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When you lose a relative because of another individual’s carelessness, recklessness, or intentional misconduct, you may want justice and compensation. You can learn about your options for obtaining these by calling the Alabama wrongful death lawyers of Belt & Bruner, P.C. at 205-933-1500. We offer free case evaluations to review your situation and determine whether you or your loved one’s estate can move forward with a survival action or wrongful death claim.
When you lose a loved one because of an accident, your first thought may not be about the law or suing someone. Your immediate thoughts are likely with your grief and your family. You face an unexpected future without your spouse, parent, child, or sibling. Now you have to put them to rest and figure out how to move forward.
Alabama Survival Actions
Alabama statute §6-5-462 states certain types of legal claims survive beyond an individual’s death, including:
- Any action that has been filed, or when no action has been filed, for an express or implied contract claim. If there is a contract dispute and either party passes away, the legal claim can move forward after the prospective plaintiff or defendant passes away. It does not matter when the plaintiff filed a complaint before their passing.
- A personal claim, except for injuries to reputation, which has already been filed. For an individual’s personal injury claim to survive beyond their death, they must have filed before their passing.
- All personal claims upon which actions have not been filed against the personal representative of the deceased at-fault party. A living individual’s personal injury claim survives the defendant’s death. That individual can see the decedent’s estate.
When a Claim Does Not Survive
There is a very important type of claim that does not survive. A personal injury claim that is not brought before the injured individual passes away does not survive. If you have a loved one who was injured in an accident and then died days, weeks, or months later as a result of the accident, you cannot bring a personal injury claim on their behalf unless it was filed prior to their death.
This can be a difficult realization for families to cope with. It is often viewed as a large hole in Alabama’s survival action law. However, you and your family are not necessarily left without a remedy. Your loved one’s estate may have the right to move forward with a wrongful death claim. While this action may not be the justice you hoped for, it can be financially helpful.
Who Can Bring a Survival Action?
If a claim survives, it is for the benefit of the personal representative of the decedent’s estate. If you believe your loved one had a legal claim that survived their death, contact us right away. As a spouse, parent, or child, you may not have the right to file or proceed with the claim. However, your loved one’s personal representative may be able to.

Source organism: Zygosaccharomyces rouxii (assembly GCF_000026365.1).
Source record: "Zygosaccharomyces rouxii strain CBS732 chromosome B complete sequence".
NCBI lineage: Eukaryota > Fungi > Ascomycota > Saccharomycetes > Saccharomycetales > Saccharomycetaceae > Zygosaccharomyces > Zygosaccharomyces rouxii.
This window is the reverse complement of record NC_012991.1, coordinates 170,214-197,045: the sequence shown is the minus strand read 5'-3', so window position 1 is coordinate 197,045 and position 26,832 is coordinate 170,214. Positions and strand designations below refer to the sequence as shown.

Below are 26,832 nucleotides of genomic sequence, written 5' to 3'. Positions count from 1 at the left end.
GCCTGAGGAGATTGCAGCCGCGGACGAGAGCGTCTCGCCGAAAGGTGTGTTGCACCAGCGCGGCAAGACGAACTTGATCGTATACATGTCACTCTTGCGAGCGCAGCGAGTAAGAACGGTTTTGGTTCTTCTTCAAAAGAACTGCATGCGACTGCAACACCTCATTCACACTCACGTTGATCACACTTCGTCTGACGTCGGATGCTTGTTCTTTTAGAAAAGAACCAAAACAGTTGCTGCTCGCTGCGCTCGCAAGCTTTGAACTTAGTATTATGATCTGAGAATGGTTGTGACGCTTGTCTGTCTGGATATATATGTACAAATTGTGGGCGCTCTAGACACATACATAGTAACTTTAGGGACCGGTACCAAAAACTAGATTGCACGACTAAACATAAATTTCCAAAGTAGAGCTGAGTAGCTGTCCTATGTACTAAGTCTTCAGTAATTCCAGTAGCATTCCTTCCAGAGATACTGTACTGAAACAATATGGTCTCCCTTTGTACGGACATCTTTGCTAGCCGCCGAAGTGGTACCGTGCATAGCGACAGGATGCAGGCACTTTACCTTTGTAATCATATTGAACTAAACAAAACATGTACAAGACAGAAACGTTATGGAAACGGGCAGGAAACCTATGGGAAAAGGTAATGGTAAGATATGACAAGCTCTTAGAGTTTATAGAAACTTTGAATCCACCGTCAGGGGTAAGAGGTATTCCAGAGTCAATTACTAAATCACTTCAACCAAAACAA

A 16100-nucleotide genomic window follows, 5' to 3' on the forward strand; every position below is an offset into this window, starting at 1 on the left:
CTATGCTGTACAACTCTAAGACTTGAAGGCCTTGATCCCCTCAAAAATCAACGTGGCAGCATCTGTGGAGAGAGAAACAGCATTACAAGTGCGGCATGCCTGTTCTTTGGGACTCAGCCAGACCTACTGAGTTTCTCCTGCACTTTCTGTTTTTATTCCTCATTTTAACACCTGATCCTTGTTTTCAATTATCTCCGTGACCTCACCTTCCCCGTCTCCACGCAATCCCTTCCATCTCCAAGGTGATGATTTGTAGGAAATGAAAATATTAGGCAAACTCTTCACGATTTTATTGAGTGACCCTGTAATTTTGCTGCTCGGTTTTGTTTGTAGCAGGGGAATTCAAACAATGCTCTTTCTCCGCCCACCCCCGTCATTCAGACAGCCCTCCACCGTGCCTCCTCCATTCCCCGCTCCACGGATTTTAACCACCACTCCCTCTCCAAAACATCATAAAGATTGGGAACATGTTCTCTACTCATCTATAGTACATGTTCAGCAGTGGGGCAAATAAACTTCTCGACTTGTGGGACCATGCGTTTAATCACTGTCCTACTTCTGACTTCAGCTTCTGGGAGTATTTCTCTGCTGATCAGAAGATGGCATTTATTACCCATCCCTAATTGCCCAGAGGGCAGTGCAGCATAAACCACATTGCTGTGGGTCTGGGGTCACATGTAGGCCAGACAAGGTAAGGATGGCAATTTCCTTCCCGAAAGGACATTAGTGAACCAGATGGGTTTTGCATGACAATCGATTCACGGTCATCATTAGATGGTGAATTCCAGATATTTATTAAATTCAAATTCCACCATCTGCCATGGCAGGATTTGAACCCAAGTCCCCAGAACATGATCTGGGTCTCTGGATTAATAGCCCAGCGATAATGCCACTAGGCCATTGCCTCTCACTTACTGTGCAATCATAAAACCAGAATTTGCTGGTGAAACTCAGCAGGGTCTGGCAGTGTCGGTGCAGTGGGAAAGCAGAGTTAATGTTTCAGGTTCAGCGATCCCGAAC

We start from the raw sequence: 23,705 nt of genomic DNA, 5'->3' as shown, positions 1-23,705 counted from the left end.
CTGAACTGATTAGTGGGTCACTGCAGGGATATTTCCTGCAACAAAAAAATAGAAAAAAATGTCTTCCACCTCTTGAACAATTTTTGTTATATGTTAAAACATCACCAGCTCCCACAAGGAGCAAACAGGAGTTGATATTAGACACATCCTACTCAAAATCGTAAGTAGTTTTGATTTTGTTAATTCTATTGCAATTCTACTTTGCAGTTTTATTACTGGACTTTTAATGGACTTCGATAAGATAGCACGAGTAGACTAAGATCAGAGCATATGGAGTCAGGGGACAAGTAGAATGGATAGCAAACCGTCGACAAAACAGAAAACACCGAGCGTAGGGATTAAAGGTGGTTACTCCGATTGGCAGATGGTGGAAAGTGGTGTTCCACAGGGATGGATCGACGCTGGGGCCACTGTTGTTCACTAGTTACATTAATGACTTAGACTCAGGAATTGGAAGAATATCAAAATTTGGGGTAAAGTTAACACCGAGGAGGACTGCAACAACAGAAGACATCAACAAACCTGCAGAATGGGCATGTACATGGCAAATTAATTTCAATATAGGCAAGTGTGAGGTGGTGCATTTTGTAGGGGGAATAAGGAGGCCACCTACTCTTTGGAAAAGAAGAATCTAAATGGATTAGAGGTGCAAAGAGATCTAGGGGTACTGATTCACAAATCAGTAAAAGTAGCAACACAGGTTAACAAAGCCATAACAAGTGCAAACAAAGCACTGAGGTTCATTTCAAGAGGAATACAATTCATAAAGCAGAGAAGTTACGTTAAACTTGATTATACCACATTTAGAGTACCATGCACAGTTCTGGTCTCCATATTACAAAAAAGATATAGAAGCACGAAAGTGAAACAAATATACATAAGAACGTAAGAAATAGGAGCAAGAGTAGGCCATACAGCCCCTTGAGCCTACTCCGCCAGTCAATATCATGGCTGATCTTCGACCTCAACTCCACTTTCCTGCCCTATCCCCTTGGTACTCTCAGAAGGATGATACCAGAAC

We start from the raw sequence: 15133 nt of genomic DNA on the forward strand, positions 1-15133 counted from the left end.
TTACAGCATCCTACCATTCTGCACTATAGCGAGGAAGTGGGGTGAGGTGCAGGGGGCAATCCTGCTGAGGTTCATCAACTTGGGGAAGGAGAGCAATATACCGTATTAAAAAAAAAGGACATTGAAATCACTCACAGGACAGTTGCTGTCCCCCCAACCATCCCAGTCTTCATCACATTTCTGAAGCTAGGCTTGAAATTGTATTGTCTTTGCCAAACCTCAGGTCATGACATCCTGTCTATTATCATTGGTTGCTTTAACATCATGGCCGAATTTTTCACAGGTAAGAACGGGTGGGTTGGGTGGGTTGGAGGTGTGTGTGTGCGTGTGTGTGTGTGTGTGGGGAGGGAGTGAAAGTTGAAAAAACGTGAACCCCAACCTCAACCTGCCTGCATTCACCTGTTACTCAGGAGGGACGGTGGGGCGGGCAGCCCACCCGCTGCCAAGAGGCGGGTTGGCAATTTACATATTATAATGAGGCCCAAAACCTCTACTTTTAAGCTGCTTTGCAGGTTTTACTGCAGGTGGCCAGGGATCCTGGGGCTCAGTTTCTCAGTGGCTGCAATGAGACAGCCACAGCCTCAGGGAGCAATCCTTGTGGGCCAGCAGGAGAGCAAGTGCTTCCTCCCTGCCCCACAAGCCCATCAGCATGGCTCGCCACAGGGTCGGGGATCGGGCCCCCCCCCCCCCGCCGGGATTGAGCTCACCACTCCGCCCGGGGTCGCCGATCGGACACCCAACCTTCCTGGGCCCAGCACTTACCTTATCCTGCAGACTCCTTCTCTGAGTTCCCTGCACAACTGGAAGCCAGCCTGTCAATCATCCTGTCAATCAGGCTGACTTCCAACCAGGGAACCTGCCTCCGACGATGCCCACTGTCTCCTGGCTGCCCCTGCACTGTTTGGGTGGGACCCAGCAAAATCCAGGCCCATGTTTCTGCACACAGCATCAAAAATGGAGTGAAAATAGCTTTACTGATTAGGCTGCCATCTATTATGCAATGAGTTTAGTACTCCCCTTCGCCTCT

Survival Action Compensation
When your loved one’s estate files or moves forward with a previously filed claim, the personal representative will pursue the compensation your loved one would have asked for themselves. The damages will not be based on what the estate lost. They are based on the decedent’s physical, psychological, and financial injuries.
In a surviving personal injury claim, the personal representative may seek compensation for the decedent’s:
- Property losses
- Medical expenses
- Lost wages
- Pain and suffering
- Emotional distress
- Loss of consortium
- Punitive damages
How Survival Actions Differ From Wrongful Death Claims
Survival actions should not be confused with wrongful death claims. A survival action is a cause of action or already filed legal claim that continues despite a party’s death. It is an action or cause of action that does not end because someone passes away. A wrongful death claim is a cause of action for the estate or family member’s loss – not the injured party. It is a claim that arises upon the individual’s death, not upon the date of their injury.
When an estate brings a wrongful death claim, Alabama law entitles it to seek punitive damages, not compensatory damages. While most states allow an estate to ask for compensation for medical expenses, burial expenses, and other financial losses, Alabama only entitles an estate to damages that are meant to punish the at-fault party. This can make Alabama wrongful death claims difficult. However, if your loved one’s estate took on a significant financial burden, the punitive damages can be essential to lightening the financial load.
How the Alabama Wrongful Death Lawyers of Belt & Bruner, P.C. Can Help
After losing a loved one because of another person’s negligence or recklessness, you should speak with an experienced wrongful death lawyer in Alabama at Belt & Bruner, P.C. We have decades of collective experience in moving forward with survival actions and wrongful death claims.
We are here to review your situation, the decedent’s accident and injuries, and then offer advice on your rights and legal options. We will use all of the resources at our disposal to determine not only the possible but the best course of action for you, your family, and your loved one’s estate.
Contact our Alabama law firm today at 205-933-1500 to schedule a free initial consultation. With offices in Birmingham, Mobile, Huntsville, and Montgomery, our attorneys will quickly travel anywhere in the state of Alabama to investigate your case.